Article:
Headache Characteristics in Hospitalized Patients With Lyme Disease

Stephen N. Scelsa, Howard Sander, Steven Herskovitz

Research output: Contribution to journalArticlepeer-review

9 Scopus citations


We reviewed 49 patients consecutively hospitalized for neurologic Lyme disease to determine the frequency and characteristics of recent onset headaches in this group. All patients had positive serum Lyme ELlSAs and other neurologic illness excluded. Recent‐onset headache occurred in 26 of 49 patients (53%). Patients with headache more commonly had central nervous system involvement (54% vs 19%, P<.05) and flu‐like illness (58% vs 19%, P<.0005). Eight of 26 (31%) met criteria for meningitis or encephalitis with abnormal CSF examinations. All 8 had focal findings (6), cognitive dysfunction (1), or both (1). The remaining 18 patients had recent‐onset headaches resembling migraine (9), tension‐type headache (5), or neither (4). Antibiotic treatment resulted in complete headache resolution in 11 of 14 patients with available follow‐up data. Based on these findings, we conclude that recent‐onset headaches are common in patients hospitalized with Lyme disease. Of those with meningitis or encephalitis requiring intravenous antibiotics, all had focal neurologic findings or cognitive abnormalities, not just headaches.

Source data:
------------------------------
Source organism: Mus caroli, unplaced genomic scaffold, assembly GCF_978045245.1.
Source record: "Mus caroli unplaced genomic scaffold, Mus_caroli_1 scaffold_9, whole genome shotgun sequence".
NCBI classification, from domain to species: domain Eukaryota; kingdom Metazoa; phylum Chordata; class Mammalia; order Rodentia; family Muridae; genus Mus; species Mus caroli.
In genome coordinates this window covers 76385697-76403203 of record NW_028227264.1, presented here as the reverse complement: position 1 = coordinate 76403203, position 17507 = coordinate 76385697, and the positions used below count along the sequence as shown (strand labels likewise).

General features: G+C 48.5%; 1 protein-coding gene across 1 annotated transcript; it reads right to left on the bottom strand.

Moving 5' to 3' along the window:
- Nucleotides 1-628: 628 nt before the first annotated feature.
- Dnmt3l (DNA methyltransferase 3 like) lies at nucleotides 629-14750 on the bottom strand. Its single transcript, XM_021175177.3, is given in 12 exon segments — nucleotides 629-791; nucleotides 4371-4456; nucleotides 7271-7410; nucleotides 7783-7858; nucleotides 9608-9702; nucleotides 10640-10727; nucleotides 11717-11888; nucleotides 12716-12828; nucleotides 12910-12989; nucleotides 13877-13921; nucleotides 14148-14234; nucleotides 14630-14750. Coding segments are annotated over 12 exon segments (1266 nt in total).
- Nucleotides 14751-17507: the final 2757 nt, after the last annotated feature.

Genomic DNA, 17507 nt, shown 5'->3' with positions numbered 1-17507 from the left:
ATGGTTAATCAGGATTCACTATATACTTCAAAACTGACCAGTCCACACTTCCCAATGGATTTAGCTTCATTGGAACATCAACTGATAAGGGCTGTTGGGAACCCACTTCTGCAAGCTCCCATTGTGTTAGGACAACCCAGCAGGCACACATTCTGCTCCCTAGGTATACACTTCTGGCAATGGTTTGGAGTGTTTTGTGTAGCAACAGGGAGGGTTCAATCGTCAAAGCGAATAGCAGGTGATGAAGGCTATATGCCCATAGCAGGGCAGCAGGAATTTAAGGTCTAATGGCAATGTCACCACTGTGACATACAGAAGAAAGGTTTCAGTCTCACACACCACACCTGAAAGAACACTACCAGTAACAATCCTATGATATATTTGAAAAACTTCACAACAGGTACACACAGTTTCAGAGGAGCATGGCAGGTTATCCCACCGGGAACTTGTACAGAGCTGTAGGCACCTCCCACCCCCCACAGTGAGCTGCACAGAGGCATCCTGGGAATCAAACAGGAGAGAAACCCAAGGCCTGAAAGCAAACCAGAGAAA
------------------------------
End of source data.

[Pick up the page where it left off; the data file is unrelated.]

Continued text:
Original languageEnglish (US)
Pages (from-to)125-130
Number of pages6
JournalHeadache: The Journal of Head and Face Pain
Issue number3
StatePublished - Mar 1995
Externally publishedYes


  • Lyme borreliosis
  • Lyme disease
  • encephalitis
  • headache
  • meningitis

ASJC Scopus subject areas

  • Neurology
  • Clinical Neurology


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